Fun day celebrates life of dart league organizer
"Nancy brought the Yuma Dart League from infancy and kept all the books and everything running smoothly," said Joan Simons, Nancy^s mother. "Her heart and soul were to bring that dart league to where it was."
Now in its ninth year, the dart tournament is scheduled as close as possible each year on the anniversary of Nancy^s death from melanoma on July 22, 2000. This year it will be held Saturday at American Legion Post 19, 2575 S. Virginia Drive, with signs-ins at 11 a.m. and the competition beginning at noon.
The pool of prize money is $1,500 spread among the top six teams of two players, with the winners earning $700. The entry fee is $15 if pre-registered, or $20 on the day of the tournament. Refreshments are available for an additional $5. Those interested may pre-register at 782-4204 or 344-2364.
The tournament is run as a "blind draw" that pairs teams by numbers drawn from a hat in an attempt to keep teams evenly matched. All proceeds benefit the Melanoma Research Foundation. Last year they raised $8,000, which was donated to a research grant at the University of Arizona, Simons noted.
In addition to darts, there will be karaoke so players waiting for their turn can keep busy - not only because Nancy loved karaoke but also because it livens up the tournament, Simons explained. Previously up to 100 participated and arrived from as far away as El Centro, Brawley and Phoenix.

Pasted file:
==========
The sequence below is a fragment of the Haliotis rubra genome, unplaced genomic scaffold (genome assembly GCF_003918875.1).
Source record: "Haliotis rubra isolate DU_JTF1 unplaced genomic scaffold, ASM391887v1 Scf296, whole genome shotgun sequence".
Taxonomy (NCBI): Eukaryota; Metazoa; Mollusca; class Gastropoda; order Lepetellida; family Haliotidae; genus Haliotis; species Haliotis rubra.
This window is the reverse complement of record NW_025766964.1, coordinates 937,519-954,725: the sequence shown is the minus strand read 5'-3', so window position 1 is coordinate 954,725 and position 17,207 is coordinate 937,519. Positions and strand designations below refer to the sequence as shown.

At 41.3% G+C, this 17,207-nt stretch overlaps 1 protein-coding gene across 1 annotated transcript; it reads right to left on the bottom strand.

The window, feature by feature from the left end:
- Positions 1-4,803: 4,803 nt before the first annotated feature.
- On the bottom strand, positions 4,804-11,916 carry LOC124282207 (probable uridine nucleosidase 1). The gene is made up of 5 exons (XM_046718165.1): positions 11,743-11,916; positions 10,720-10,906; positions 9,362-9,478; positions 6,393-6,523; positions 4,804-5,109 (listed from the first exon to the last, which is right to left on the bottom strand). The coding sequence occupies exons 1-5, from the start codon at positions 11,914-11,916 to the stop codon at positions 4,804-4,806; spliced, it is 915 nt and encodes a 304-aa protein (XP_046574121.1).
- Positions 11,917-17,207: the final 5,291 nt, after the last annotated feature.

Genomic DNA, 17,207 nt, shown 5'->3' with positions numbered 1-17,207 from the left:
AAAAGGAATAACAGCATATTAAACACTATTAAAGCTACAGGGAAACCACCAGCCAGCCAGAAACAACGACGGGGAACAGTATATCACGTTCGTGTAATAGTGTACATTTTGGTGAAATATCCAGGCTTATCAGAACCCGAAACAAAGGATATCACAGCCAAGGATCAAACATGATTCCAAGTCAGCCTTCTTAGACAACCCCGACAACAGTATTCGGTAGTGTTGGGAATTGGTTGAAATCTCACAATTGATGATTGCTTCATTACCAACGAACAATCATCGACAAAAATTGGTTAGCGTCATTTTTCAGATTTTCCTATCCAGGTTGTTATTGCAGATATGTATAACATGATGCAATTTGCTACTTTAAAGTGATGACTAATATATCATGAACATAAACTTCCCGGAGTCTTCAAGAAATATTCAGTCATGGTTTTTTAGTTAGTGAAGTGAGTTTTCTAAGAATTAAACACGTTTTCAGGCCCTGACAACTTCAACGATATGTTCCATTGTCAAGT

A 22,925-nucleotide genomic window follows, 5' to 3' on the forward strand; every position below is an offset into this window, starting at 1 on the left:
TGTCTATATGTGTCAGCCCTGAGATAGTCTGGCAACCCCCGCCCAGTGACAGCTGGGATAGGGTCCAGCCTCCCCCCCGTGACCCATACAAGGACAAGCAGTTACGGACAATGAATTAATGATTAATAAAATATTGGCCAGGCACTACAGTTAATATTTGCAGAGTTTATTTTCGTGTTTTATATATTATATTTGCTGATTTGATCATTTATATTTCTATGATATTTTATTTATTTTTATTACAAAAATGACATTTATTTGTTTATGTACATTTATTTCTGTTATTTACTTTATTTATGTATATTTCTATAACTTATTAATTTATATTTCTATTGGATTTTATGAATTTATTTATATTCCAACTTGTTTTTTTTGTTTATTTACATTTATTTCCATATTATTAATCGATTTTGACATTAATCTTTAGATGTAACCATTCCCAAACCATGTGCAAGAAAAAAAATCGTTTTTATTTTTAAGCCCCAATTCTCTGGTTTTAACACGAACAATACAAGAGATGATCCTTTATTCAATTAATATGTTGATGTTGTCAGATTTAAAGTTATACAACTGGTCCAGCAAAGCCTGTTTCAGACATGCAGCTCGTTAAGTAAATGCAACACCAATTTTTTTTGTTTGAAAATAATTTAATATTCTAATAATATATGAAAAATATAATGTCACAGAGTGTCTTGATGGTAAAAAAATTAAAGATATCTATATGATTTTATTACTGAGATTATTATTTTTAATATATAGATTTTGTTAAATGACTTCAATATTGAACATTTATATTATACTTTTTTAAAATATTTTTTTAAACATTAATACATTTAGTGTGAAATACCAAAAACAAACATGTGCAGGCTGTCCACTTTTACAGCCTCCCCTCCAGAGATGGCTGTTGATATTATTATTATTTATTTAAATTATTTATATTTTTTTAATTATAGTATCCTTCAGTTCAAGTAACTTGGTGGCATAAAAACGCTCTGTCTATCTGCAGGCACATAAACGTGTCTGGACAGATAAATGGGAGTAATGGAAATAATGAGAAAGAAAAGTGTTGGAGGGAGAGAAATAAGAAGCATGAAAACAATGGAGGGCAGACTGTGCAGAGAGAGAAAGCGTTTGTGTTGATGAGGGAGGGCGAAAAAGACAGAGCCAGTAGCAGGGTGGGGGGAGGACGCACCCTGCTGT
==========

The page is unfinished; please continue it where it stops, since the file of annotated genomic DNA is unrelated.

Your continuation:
The tournament focuses on fun, and players do not have to be experts, Simons stressed. Yet it was Nancy who encouraged the Yuma Dart League to participate in the National Dart Association international tournament in Las Vegas every May, with the Yuma ladies team taking first place one year, she recalled.
Nancy was just 28 when she had an abnormal mole removed and was told by her doctor that it was benign. But the following year a lump developed, which metastasized into melanoma. The treatment options for her type of illness were very limited once it reached that stage, Simons said.
Nancy had worked for AAA Amusements, which serviced jukeboxes and pool tables. It was the first job she held. She got it through the Cooperative Office of Education, a hands-on training program offered at her school, Kofa, as well as throughout the Yuma Union High School District.
"It was her only job and she loved it," Simons said. "She worked in the office as a bookkeeper."
Simons said Nancy was a caring and loving person who was always willing to help someone else.
"When she became ill, she fought it like a trooper and worked until two days before she died. She didn^t want anything to happen to her dart league, so she toughed it out."